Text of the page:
Moreover, when neurodivergent individuals mask their traits, organisations face challenges in identifying and addressing their unique needs and strengths. Hidden behind masks, the diverse perspectives and innovative potential inherent in neurodivergent individuals remain untapped, primarily because if you’re too exhausted from masking, how can you perform at your best?

How can we reduce employees’ need to mask at work

However, by acknowledging the detrimental impacts of masking, workplaces can begin to foster a more inclusive environment that supports the mental health of neurodivergent employees. Employers can cultivate cultures that encourage authenticity and open conversations about neurodivergence and mental health.

Speaking openly and positively about neurodiversity

Promoting open dialogues about neurodivergence and mental health can lessen the need for masking. Implementing regular mental well-being check-ins, encouraging managers to be receptive to discussions about neurodivergence and mental health, and actively publicising available support services can create an environment where neurodivergent individuals feel safe to be their authentic selves.

Develop your workplace policies surrounding neurodiversity

Additionally, developing inclusive workplace policies can significantly contribute to reducing masking. For example, policies that address neurodivergence stigma, provide accommodations, and support flexible working arrangements can create a more empathetic workplace, easing the pressure on  neurodivergent employees to mask their true selves.

Offering peer support

Peer support initiatives also offer a powerful tool to combat the isolation often associated with masking. Safe spaces where employees can share their experiences and strategies can foster a sense of belonging and mutual understanding, normalising the experiences of neurodivergent individuals and reducing the need for masking.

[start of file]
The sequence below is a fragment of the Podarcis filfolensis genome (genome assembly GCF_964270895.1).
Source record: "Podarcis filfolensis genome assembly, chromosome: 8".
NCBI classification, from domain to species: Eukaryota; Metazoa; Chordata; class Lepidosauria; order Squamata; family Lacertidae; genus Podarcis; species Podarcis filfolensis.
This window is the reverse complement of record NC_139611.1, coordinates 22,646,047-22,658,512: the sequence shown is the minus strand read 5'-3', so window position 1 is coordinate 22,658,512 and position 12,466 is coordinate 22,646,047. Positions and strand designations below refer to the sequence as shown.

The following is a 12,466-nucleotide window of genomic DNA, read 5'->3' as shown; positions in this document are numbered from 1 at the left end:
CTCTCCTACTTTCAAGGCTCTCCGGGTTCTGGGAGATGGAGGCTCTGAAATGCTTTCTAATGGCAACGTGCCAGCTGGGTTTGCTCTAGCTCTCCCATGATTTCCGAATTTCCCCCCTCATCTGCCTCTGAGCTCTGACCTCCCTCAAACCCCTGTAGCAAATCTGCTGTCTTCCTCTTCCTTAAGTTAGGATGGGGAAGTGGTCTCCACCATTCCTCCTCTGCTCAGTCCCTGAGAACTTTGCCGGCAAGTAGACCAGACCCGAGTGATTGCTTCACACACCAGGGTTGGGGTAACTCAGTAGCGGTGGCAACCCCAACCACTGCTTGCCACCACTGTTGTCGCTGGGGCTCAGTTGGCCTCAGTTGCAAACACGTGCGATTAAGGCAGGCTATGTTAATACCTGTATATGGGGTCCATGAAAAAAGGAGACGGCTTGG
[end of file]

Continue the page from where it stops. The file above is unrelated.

Unmasking neurodiversity from “neurotypical” to “neurodivergent” (and everything in between) can lead to more inclusive and compassionate workplaces where everyone is valued for their unique contribution, thereby enriching the tapestry of our work environments. At Clear Company, we can support you in creating a culture of acceptance and openness by implementing supportive policies and nurturing a community of peer support, together.

And, together, we can create workplaces that genuinely celebrate diversity rather than suppress it. 

Ready to embrace neurodiversity and create an inclusive workplace? Take the next step towards Diversity, Equity, and Inclusion by partnering with The Clear Company for a comprehensive DEI audit. Empower your organisation with actionable insights today! Contact us for more information.

About the Author:

Beci Kijko – Senior Consultant, Digital Design & Development at the Clear Company 

Beci is an experienced professional with 12 years of expertise in Learning and Leadership. She worked as a Learning Experience Designer for Co-op Group for four years, where she managed and designed digital content for the company and was responsible for a significant portion of its DEI learning. Prior to this, she worked in Aviva’s HR team, focusing on Leadership and DEI initiatives. Beci’s achievements include being nominated for Co-op’s Inclusion Awards and attending the finals of Aviva’s Customer Cup competition for her work on Mental Health and Wellbeing in the workplace. In addition to her professional accomplishments, Beci is a piece of art, having participated in Anthony Gormley’s One and Other in 2009, and an enthusiastic amateur genealogist, crafter, and gamer.